Both title and escrow fees are negotiable and can be paid by any party for the others. For example, a lender may consider paying the borrower fees by offering a higher interest rate to them. A seller may consider paying for all or portion of buyer fees if they feel they have got a good price for their home, and on the same token, a buyer may consider paying for all or a portion of seller fees if they feel they have got a bargain on the price of the house. Last but not least, realtors, especially on bigger transactions, may also consider pitching in toward the client’s escrow and title fees only to save the transaction.

In our efforts to bring you transparency, literacy and connection, we hope the above information helps you make more intelligent decisions in your future real estate endeavors.

You Deserve 100% Commission

Learn about our 100$ Commitment to 100%  Commission

Gold Sponsor of M&M

Order your NHD Report  on M&M

Not a M&M Member?

Call Us Today

714 469 5529


Related Articles

Should I Wait For Housing To Crash Further Before I Buy A House? 3 Reasons The End of 2022 Could Be The Very Best Time To Jump In

Prices falling in expensive cities

In two-thirds of major regional housing markets — 98 out of 148 — prices continue to drop, especially in more expensive locations.

We may see expensive markets fall further, which if that happens sooner than later, would make it an excellent time to buy into an expensive market. This wouldn’t have registered as a possibility even a few months back.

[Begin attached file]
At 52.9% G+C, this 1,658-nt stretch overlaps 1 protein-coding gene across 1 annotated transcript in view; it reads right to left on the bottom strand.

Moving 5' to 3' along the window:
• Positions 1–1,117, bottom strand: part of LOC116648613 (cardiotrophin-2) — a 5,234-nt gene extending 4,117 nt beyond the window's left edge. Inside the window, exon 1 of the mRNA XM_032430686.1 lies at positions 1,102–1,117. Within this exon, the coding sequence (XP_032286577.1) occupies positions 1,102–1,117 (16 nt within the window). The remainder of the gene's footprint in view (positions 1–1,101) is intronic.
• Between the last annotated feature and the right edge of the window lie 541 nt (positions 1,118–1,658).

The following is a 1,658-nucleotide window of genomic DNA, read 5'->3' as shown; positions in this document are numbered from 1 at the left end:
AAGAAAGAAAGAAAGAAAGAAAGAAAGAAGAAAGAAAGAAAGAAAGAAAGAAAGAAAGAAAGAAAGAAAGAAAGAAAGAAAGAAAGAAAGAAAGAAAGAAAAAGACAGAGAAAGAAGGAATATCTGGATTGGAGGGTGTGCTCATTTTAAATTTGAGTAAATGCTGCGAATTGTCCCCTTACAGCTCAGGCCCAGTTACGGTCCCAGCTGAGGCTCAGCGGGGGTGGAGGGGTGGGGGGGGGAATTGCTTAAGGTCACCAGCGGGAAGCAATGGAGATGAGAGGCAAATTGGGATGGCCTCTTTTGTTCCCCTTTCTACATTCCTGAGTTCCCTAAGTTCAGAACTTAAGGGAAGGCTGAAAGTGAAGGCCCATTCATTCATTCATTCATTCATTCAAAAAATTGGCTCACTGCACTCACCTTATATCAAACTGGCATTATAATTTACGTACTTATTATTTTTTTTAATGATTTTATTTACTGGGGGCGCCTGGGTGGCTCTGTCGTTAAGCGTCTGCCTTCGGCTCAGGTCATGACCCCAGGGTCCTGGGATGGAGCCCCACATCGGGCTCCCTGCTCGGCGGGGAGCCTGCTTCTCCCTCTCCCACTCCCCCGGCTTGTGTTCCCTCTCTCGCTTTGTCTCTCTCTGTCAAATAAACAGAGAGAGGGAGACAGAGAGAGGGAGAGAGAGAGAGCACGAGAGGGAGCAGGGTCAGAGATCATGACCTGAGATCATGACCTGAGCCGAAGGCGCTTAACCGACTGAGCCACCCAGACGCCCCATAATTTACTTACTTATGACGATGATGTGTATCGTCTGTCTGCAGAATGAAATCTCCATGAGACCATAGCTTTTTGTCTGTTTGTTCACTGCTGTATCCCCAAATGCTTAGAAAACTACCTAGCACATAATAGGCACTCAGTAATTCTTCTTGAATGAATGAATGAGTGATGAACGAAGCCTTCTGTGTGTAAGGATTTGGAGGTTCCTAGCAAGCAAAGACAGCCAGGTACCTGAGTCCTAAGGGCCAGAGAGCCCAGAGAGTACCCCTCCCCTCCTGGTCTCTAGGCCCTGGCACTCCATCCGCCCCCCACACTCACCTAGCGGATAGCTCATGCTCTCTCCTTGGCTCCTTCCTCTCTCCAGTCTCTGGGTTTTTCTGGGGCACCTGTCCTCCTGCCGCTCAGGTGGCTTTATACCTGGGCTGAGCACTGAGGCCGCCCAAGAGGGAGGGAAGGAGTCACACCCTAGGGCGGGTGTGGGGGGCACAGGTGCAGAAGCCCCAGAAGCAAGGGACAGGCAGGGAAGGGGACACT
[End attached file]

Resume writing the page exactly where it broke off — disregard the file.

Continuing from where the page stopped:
It’s difficult to predict if this will happen. And if so, whether falling prices become offset by the federal interest rate hikes practically certain to arrive in the coming months.

The only way to know for sure is to wait until the latest rate hike sets in.

Meanwhile, keep in mind that — as with any investment — it’s best time to buy is usually when prices are low.

‘Deals to be had:’ Homebuyers Should Ask For These Incentives While They Have The Upper Hand

The days of waiving contingencies such as appraisals and forgoing inspections are fading into the rearview mirror. Still, contract activity remains slightly competitive depending on your location.

At least 24% of buyers waived the inspection contingency in December 2022, according to the National Association of Realtors confidence survey, up from 16% a month prior and 19% one year ago. An additional 24% of buyers waived an appraisal contingency in December, up slightly from 16% in November and 21% a year ago.

Home inspection contingencies are particularly important because it can let you know if there’s a deal-breaking issue with the property before a purchase occurs. It can also help you negotiate repairs with the seller, which is becoming increasingly common in today’s market.

“If buyers have this short window to buy where they can get incentives to purchase, [they] would rather buy where they have an opportunity to really think about it, get an inspection, a financing contingency and not feel rushed,” Jeff Reynolds, broker at Compass and founder of, told Yahoo Finance.